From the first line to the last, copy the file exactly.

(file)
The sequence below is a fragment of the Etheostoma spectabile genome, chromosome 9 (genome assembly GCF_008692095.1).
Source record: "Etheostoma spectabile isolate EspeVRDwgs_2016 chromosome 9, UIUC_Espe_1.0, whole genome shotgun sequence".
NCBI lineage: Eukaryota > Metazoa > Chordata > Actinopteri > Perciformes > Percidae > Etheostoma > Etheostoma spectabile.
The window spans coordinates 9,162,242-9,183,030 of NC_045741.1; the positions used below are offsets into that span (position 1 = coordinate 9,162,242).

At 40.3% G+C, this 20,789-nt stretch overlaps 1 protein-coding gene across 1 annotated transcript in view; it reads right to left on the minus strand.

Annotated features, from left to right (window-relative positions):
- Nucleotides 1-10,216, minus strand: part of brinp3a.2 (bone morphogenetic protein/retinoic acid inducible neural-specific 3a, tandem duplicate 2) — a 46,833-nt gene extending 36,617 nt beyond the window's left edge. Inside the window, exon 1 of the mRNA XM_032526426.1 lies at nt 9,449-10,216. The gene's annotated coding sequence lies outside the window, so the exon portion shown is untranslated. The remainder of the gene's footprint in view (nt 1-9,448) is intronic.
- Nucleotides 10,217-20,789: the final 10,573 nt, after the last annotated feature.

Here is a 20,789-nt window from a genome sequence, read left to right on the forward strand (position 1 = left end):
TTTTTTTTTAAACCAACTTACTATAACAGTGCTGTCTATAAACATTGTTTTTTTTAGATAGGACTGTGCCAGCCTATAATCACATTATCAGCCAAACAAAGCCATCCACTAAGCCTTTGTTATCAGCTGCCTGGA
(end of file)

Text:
The sequence below is a fragment of the Etheostoma spectabile genome, chromosome 9 (genome assembly GCF_008692095.1).
Source record: "Etheostoma spectabile isolate EspeVRDwgs_2016 chromosome 9, UIUC_Espe_1.0, whole genome shotgun sequence".
NCBI lineage: Eukaryota > Metazoa > Chordata > Actinopteri > Perciformes > Percidae > Etheostoma > Etheostoma spectabile.
The window spans coordinates 9,162,242-9,183,030 of NC_045741.1; the positions used below are offsets into that span (position 1 = coordinate 9,162,242).

At 40.3% G+C, this 20,789-nt stretch overlaps 1 protein-coding gene across 1 annotated transcript in view; it reads right to left on the minus strand.

Annotated features, from left to right (window-relative positions):
- Nucleotides 1-10,216, minus strand: part of brinp3a.2 (bone morphogenetic protein/retinoic acid inducible neural-specific 3a, tandem duplicate 2) — a 46,833-nt gene extending 36,617 nt beyond the window's left edge. Inside the window, exon 1 of the mRNA XM_032526426.1 lies at nt 9,449-10,216. The gene's annotated coding sequence lies outside the window, so the exon portion shown is untranslated. The remainder of the gene's footprint in view (nt 1-9,448) is intronic.
- Nucleotides 10,217-20,789: the final 10,573 nt, after the last annotated feature.

Here is a 20,789-nt window from a genome sequence, read left to right on the forward strand (position 1 = left end):
TTTTTTTTTAAACCAACTTACTATAACAGTGCTGTCTATAAACATTGTTTTTTTTAGATAGGACTGTGCCAGCCTATAATCACATTATCAGCCAAACAAAGCCATCCACTAAGCCTTTGTTATCAGCTGCCTGGA